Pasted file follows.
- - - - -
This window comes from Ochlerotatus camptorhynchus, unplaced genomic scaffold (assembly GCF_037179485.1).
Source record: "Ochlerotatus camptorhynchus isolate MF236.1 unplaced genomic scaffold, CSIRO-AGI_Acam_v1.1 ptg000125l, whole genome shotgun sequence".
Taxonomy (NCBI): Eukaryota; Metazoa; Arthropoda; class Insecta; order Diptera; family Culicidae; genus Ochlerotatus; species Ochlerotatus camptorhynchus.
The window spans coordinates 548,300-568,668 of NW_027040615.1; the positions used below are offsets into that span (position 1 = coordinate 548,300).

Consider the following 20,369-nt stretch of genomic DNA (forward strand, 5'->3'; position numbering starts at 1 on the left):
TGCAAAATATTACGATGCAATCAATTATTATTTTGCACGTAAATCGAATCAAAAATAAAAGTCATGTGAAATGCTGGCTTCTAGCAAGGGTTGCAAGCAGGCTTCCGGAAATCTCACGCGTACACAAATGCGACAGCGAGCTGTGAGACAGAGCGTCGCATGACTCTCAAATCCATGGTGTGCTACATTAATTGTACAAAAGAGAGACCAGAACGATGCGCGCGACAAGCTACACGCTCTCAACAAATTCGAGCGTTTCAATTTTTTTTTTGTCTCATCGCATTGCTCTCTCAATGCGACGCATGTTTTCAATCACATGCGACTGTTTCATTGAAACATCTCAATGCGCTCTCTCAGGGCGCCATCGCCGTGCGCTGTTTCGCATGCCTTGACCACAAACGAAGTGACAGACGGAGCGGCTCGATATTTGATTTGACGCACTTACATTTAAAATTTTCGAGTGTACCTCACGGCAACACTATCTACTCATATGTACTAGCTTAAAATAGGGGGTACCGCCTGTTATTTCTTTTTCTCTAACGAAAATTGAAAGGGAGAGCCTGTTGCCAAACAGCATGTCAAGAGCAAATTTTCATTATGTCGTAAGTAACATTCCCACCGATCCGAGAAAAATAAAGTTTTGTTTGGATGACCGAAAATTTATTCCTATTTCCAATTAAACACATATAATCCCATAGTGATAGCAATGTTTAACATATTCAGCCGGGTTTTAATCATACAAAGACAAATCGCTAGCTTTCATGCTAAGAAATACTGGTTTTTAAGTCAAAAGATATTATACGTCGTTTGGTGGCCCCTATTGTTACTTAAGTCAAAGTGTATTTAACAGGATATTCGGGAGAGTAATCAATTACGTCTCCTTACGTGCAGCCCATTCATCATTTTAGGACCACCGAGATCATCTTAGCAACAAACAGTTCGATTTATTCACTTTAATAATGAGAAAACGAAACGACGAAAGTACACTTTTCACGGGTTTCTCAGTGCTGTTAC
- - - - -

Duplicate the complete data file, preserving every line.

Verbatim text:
This window comes from Ochlerotatus camptorhynchus, unplaced genomic scaffold (assembly GCF_037179485.1).
Source record: "Ochlerotatus camptorhynchus isolate MF236.1 unplaced genomic scaffold, CSIRO-AGI_Acam_v1.1 ptg000125l, whole genome shotgun sequence".
Taxonomy (NCBI): Eukaryota; Metazoa; Arthropoda; class Insecta; order Diptera; family Culicidae; genus Ochlerotatus; species Ochlerotatus camptorhynchus.
The window spans coordinates 548,300-568,668 of NW_027040615.1; the positions used below are offsets into that span (position 1 = coordinate 548,300).

Consider the following 20,369-nt stretch of genomic DNA (forward strand, 5'->3'; position numbering starts at 1 on the left):
TGCAAAATATTACGATGCAATCAATTATTATTTTGCACGTAAATCGAATCAAAAATAAAAGTCATGTGAAATGCTGGCTTCTAGCAAGGGTTGCAAGCAGGCTTCCGGAAATCTCACGCGTACACAAATGCGACAGCGAGCTGTGAGACAGAGCGTCGCATGACTCTCAAATCCATGGTGTGCTACATTAATTGTACAAAAGAGAGACCAGAACGATGCGCGCGACAAGCTACACGCTCTCAACAAATTCGAGCGTTTCAATTTTTTTTTTGTCTCATCGCATTGCTCTCTCAATGCGACGCATGTTTTCAATCACATGCGACTGTTTCATTGAAACATCTCAATGCGCTCTCTCAGGGCGCCATCGCCGTGCGCTGTTTCGCATGCCTTGACCACAAACGAAGTGACAGACGGAGCGGCTCGATATTTGATTTGACGCACTTACATTTAAAATTTTCGAGTGTACCTCACGGCAACACTATCTACTCATATGTACTAGCTTAAAATAGGGGGTACCGCCTGTTATTTCTTTTTCTCTAACGAAAATTGAAAGGGAGAGCCTGTTGCCAAACAGCATGTCAAGAGCAAATTTTCATTATGTCGTAAGTAACATTCCCACCGATCCGAGAAAAATAAAGTTTTGTTTGGATGACCGAAAATTTATTCCTATTTCCAATTAAACACATATAATCCCATAGTGATAGCAATGTTTAACATATTCAGCCGGGTTTTAATCATACAAAGACAAATCGCTAGCTTTCATGCTAAGAAATACTGGTTTTTAAGTCAAAAGATATTATACGTCGTTTGGTGGCCCCTATTGTTACTTAAGTCAAAGTGTATTTAACAGGATATTCGGGAGAGTAATCAATTACGTCTCCTTACGTGCAGCCCATTCATCATTTTAGGACCACCGAGATCATCTTAGCAACAAACAGTTCGATTTATTCACTTTAATAATGAGAAAACGAAACGACGAAAGTACACTTTTCACGGGTTTCTCAGTGCTGTTAC